Advocacy in community-based service learning: perspectives of community partner organizations
Background: Health advocacy is a core competency for physicians, which can be developed through community-based service-learning (CBSL). This exploratory study investigated the experiences of community partner organizations (CPOs) participating in CBSL in the context of health advocacy.
Methods: A qualitative study was conducted. Nine CPOs at a medical school participated in interviews on topics pertaining to CBSL and health advocacy. Interviews were recorded, transcribed, and coded. Major themes were identified.
Results: CPOs perceived a positive impact from CBSL through student activities and connecting with the medical community. There was no unifying definition of health advocacy. Advocacy activities varied depending on the individual’s role (i.e., CPO, physician, and student), which encompassed providing patient care or services, raising awareness of healthcare issues, and influencing policy changes. CPOs had different perceptions of their role in CBSL from facilitating service-learning opportunities to teaching students in CBSL, while a few desired to be involved in curriculum development.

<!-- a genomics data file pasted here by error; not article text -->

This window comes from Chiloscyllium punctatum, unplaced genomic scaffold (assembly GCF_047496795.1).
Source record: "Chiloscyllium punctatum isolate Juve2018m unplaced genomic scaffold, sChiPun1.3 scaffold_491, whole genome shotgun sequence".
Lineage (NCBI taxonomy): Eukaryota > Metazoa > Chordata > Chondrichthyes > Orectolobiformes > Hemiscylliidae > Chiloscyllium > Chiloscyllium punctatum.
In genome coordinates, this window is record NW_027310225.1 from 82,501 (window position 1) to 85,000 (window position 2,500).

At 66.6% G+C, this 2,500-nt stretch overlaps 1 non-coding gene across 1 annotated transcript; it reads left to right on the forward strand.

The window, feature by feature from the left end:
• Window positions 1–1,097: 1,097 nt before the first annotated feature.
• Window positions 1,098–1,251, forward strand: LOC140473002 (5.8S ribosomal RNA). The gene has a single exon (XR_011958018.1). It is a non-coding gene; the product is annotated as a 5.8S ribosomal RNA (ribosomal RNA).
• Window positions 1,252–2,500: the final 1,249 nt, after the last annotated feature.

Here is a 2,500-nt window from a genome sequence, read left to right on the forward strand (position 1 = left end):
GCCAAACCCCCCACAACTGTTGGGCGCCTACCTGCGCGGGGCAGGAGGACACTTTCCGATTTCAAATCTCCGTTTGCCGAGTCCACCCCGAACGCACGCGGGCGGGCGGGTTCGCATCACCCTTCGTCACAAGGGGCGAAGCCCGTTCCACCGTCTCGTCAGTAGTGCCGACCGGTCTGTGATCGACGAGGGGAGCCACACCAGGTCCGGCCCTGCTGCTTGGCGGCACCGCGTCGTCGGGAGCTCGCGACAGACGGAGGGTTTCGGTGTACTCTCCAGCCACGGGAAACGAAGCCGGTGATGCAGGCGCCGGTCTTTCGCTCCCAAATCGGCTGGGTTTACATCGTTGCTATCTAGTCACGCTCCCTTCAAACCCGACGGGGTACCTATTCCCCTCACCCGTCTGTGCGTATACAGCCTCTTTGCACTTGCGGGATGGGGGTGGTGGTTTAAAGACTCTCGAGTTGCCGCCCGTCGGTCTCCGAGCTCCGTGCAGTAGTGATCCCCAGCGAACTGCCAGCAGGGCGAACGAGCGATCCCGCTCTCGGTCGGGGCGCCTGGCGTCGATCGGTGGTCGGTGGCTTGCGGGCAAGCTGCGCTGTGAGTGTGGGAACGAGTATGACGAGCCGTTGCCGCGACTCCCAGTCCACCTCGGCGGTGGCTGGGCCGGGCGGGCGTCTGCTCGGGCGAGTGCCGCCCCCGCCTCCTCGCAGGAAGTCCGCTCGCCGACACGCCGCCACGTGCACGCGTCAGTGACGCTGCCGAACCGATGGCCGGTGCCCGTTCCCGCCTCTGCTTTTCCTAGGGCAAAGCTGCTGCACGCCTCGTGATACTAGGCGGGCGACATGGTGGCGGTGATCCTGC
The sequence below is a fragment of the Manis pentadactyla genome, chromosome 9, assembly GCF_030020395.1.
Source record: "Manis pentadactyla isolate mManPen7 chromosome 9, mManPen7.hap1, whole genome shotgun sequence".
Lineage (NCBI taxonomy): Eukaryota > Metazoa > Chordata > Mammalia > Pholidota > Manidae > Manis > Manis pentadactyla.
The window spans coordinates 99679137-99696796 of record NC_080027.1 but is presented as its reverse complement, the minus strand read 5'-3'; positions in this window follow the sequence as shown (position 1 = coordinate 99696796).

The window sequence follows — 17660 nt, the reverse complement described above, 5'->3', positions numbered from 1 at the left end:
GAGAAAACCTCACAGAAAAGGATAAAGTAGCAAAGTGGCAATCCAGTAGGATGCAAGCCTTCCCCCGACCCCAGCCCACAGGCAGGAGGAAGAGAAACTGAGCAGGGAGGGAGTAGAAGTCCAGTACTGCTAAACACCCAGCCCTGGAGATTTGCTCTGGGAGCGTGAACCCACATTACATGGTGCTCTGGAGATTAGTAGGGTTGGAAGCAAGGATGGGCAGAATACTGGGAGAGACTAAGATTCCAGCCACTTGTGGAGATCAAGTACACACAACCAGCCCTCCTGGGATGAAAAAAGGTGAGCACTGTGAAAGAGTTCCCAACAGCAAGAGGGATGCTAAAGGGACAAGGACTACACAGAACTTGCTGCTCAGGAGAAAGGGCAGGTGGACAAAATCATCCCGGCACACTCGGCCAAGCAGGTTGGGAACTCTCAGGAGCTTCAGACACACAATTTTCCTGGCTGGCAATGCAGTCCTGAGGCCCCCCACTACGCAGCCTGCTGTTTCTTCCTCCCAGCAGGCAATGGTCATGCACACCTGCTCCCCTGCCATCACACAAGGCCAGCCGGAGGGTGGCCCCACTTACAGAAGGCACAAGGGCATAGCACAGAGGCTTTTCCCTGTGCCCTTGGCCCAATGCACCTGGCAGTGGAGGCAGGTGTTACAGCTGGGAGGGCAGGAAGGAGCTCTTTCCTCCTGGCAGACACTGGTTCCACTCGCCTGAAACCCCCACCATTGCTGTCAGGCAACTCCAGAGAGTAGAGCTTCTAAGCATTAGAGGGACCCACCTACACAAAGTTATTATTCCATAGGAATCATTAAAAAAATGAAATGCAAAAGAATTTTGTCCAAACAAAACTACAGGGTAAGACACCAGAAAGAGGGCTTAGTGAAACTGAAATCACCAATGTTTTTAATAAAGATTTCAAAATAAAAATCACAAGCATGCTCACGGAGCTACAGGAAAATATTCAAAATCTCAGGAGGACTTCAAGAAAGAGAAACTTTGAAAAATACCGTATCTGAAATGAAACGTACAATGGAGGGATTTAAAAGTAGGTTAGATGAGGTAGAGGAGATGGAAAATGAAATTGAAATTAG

Conclusion: This study provides further insight into health advocacy from the lens of CPOs, which may inform changes to health advocacy training and the CanMEDS Health Advocate Role to better align with the values of community organizations. Engaging CPOs in the broader medical education system may improve health advocacy training and ensure a positive bidirectional impact.
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